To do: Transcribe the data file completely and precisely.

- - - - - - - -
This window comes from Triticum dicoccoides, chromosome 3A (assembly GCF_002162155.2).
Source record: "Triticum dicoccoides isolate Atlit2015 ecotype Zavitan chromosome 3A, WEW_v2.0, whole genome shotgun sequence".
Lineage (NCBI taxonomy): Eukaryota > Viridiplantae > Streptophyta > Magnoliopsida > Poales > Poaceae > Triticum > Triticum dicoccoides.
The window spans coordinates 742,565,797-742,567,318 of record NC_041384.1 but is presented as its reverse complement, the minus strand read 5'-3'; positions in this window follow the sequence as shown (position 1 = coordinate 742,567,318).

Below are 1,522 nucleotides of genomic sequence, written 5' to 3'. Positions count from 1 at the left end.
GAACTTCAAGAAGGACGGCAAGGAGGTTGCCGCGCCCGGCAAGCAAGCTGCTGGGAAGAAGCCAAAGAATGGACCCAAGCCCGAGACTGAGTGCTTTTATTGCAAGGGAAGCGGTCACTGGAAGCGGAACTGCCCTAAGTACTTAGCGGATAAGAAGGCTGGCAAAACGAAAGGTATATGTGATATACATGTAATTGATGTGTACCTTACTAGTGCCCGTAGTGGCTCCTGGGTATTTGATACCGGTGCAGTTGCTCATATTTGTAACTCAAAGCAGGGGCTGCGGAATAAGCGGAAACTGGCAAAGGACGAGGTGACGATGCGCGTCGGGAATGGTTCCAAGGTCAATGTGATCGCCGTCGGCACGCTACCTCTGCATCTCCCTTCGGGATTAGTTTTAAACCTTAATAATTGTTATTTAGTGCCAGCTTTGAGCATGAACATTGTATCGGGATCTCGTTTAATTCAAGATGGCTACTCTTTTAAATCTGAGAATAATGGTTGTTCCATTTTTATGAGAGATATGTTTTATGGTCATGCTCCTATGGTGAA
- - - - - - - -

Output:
This window comes from Triticum dicoccoides, chromosome 3A (assembly GCF_002162155.2).
Source record: "Triticum dicoccoides isolate Atlit2015 ecotype Zavitan chromosome 3A, WEW_v2.0, whole genome shotgun sequence".
Lineage (NCBI taxonomy): Eukaryota > Viridiplantae > Streptophyta > Magnoliopsida > Poales > Poaceae > Triticum > Triticum dicoccoides.
The window spans coordinates 742,565,797-742,567,318 of record NC_041384.1 but is presented as its reverse complement, the minus strand read 5'-3'; positions in this window follow the sequence as shown (position 1 = coordinate 742,567,318).

Below are 1,522 nucleotides of genomic sequence, written 5' to 3'. Positions count from 1 at the left end.
GAACTTCAAGAAGGACGGCAAGGAGGTTGCCGCGCCCGGCAAGCAAGCTGCTGGGAAGAAGCCAAAGAATGGACCCAAGCCCGAGACTGAGTGCTTTTATTGCAAGGGAAGCGGTCACTGGAAGCGGAACTGCCCTAAGTACTTAGCGGATAAGAAGGCTGGCAAAACGAAAGGTATATGTGATATACATGTAATTGATGTGTACCTTACTAGTGCCCGTAGTGGCTCCTGGGTATTTGATACCGGTGCAGTTGCTCATATTTGTAACTCAAAGCAGGGGCTGCGGAATAAGCGGAAACTGGCAAAGGACGAGGTGACGATGCGCGTCGGGAATGGTTCCAAGGTCAATGTGATCGCCGTCGGCACGCTACCTCTGCATCTCCCTTCGGGATTAGTTTTAAACCTTAATAATTGTTATTTAGTGCCAGCTTTGAGCATGAACATTGTATCGGGATCTCGTTTAATTCAAGATGGCTACTCTTTTAAATCTGAGAATAATGGTTGTTCCATTTTTATGAGAGATATGTTTTATGGTCATGCTCCTATGGTGAA